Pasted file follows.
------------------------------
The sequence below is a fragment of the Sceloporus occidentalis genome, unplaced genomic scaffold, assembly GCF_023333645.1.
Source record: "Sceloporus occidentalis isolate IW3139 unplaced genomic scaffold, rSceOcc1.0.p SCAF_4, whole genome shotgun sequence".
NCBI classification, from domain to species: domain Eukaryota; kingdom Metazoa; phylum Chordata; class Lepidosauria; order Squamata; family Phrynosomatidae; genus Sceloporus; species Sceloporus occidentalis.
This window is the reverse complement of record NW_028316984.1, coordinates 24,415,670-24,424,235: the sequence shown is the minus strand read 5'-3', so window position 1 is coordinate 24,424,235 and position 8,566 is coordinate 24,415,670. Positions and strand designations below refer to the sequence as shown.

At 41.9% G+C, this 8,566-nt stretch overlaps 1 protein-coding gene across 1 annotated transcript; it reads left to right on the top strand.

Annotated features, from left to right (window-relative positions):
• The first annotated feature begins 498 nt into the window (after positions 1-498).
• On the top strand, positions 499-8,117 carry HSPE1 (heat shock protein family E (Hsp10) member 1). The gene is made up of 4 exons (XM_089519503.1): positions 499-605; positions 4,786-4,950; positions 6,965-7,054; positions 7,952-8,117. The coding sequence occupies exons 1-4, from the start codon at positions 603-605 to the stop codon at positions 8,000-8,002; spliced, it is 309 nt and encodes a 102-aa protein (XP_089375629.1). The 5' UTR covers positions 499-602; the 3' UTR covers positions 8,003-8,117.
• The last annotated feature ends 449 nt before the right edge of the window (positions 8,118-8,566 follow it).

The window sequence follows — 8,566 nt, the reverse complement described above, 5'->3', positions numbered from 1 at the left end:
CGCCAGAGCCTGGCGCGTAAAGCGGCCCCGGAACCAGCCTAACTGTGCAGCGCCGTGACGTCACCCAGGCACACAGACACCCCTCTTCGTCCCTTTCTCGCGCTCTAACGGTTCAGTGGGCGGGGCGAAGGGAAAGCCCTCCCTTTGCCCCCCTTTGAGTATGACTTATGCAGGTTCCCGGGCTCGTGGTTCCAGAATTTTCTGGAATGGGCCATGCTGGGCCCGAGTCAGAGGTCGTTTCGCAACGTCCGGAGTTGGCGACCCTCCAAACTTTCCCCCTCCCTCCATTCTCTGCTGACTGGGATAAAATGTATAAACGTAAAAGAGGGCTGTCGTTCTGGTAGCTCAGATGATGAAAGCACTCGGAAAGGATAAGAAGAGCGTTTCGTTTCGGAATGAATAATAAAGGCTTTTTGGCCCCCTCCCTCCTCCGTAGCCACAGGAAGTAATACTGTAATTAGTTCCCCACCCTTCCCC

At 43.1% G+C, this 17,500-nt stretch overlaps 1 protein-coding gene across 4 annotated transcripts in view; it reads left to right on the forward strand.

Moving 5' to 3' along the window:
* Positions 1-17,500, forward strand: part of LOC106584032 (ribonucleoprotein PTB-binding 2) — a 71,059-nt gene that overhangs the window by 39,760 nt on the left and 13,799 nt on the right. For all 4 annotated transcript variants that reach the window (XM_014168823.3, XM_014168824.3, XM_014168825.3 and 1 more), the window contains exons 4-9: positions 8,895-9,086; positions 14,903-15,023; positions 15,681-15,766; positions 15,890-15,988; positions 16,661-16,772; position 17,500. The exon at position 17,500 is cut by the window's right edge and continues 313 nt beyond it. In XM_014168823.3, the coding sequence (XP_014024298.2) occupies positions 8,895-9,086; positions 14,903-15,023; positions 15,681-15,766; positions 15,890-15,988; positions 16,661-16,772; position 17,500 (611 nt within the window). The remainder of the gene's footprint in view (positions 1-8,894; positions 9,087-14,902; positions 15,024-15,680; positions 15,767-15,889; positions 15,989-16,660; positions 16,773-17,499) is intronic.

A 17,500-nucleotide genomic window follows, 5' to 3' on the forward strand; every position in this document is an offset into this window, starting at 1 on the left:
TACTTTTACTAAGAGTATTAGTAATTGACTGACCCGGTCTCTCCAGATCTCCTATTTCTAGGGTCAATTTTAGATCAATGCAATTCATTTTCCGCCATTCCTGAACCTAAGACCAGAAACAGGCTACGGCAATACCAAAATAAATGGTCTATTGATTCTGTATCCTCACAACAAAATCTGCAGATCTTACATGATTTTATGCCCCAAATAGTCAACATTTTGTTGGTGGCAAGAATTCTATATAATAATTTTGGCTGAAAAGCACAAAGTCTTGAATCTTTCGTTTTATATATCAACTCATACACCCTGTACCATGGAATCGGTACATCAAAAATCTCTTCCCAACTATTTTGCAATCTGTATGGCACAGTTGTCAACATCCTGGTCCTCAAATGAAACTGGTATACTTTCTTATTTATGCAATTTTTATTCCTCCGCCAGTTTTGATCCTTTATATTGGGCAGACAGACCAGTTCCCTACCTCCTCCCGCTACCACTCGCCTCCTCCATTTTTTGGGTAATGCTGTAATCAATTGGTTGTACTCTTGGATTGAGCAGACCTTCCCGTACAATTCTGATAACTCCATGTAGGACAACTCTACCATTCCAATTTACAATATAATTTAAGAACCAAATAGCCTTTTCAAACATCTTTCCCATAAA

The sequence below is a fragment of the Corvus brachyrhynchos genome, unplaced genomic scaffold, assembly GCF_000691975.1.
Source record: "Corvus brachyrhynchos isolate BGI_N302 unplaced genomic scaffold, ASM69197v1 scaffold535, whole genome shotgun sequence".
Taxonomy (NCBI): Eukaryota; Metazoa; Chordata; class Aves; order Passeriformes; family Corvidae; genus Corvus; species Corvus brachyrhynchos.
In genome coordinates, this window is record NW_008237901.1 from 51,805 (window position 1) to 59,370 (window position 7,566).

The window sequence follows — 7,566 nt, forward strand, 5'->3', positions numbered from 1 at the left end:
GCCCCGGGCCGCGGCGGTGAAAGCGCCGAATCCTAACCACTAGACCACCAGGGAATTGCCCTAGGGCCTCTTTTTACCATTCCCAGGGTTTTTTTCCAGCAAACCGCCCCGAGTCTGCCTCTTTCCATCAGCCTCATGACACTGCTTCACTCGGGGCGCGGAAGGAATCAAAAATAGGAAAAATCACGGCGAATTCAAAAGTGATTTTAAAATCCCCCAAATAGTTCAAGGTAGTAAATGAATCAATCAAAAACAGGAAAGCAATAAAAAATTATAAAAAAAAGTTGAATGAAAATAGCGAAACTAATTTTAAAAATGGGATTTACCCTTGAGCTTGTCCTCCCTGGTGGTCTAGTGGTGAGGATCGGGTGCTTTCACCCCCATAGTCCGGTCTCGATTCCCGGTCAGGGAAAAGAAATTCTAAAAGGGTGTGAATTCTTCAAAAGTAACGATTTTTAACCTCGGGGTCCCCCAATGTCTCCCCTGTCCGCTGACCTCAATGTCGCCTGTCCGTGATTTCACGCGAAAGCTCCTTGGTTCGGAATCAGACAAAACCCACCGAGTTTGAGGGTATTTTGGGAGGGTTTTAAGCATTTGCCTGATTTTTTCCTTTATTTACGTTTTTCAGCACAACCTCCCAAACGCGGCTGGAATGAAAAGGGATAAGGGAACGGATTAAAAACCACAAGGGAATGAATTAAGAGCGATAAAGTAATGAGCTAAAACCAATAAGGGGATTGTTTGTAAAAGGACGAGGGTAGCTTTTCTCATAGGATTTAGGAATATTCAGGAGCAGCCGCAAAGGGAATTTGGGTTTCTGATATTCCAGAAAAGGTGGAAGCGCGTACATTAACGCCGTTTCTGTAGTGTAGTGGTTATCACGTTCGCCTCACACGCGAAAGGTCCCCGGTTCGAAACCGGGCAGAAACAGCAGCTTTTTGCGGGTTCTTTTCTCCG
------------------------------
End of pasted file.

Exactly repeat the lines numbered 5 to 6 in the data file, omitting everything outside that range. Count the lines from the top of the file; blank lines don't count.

At 41.9% G+C, this 8,566-nt stretch overlaps 1 protein-coding gene across 1 annotated transcript; it reads left to right on the top strand.

Annotated features, from left to right (window-relative positions):